Abstinence before marriage can be a difficult principle to live by, and for African-American youth the pressure to have sex may be more than some can handle. A new survey of 1,500 African-American youth ages 13-21 shows 45 percent of participants who are sexually active said they were pressured to go further sexually than they wanted.
The survey was released by the National Campaign to Prevent Teen and Unplanned Pregnancy and will be featured in the October issue of ESSENCE magazine. The participants were questioned about sex, dating, relationships and the media to determine what factors affect their decisions to have or not have sex.
“I was elated that Essence, a secular Black magazine, chose to even run the story along with the data,” said Rev. Clenard Childress Jr., the founder of BlackGenocide.org, according to LifeSiteNews.
The teen pregnancy rate among African-Americans has decreased 44 percent since 1990, and the teen birth rate has dropped 47 percent since 1991, ESSENCE wrote in a statement.
“The truly extraordinary declines in too-early pregnancy and parenthood among African-American youth should be recognized and celebrated as one of the nation's great success stories of the past two decades,” said Sarah Brown, CEO of The National Campaign.
“Still, the rate of teen pregnancy remains disproportionately high among African-American youth suggesting that the nation needs to explore more targeted and innovative approaches that will help.”
The survey demonstrated that despite being well-informed about the consequences of engaging in unprotected sex, African-American youth still take risks when it comes to having sex. Nine out of 10 said they do not want to become pregnant; however, 45 percent said they inconsistently use birth control, the National Campaign reported.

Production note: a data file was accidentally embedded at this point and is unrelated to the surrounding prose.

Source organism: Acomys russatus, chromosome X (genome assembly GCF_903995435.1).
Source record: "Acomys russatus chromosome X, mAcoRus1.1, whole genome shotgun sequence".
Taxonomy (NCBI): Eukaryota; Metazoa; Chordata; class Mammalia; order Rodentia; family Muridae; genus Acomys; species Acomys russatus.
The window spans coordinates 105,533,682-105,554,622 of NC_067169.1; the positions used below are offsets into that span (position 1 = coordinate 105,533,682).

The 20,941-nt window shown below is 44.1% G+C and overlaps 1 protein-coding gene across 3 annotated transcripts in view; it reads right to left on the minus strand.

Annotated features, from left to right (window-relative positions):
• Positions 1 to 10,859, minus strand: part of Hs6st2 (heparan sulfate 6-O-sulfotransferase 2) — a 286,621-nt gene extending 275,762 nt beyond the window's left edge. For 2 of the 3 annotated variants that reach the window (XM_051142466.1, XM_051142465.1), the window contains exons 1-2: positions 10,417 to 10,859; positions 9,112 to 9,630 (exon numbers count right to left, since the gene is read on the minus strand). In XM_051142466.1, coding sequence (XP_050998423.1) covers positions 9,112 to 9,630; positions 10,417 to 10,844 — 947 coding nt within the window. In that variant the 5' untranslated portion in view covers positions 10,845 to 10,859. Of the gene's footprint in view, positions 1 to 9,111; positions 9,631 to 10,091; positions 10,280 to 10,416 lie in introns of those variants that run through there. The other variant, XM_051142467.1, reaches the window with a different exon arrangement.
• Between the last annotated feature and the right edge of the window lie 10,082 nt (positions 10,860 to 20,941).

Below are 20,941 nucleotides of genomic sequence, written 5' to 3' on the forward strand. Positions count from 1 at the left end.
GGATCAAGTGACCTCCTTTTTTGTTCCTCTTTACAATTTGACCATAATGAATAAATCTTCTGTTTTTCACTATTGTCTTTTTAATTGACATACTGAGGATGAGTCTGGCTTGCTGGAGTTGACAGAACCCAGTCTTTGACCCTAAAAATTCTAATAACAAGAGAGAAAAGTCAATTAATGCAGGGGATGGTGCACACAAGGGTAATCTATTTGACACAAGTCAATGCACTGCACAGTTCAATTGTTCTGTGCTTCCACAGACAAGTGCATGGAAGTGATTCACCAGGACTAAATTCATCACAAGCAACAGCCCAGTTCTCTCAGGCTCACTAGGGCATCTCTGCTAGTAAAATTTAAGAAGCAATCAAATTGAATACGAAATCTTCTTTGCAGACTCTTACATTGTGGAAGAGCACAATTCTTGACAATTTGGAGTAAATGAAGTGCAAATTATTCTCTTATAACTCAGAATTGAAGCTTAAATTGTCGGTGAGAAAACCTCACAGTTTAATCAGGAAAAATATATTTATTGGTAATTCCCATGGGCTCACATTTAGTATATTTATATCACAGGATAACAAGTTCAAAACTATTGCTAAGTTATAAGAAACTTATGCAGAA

According to the survey, 50 percent of participants felt pressured by society to have sex, 48 percent by the media and 36 percent by their partners. The National Campaign also found that images in the media contribute to the attitudes African-American youth have towards sex.
An overwhelming percentage of participants believe TV shows and movies they watch portray countless negative images of African-American youth. Researchers found 73 percent believe the media portrays African-American youth as sexually aggressive and deviant, versus 39 percent who believe Whites are similarly portrayed.
The participants also feel invisible in the media, with less than 18 percent of them believing the media accurately portrays African-American youth. Instead, the images they see are insulting and portray them as less intelligent, more prone to failure and less successful in relationships than White characters on TV shows and movies, the National Campaign has reported.
Rev. Childress believes societal pressures have resulted in the disproportionate rate of African-American women having abortions.
“The multiple images, lyrics and instruction [young African-Americans’] minds are exposed to can only result in ill advised sexual behavior,” he added, according to LifeSiteNews.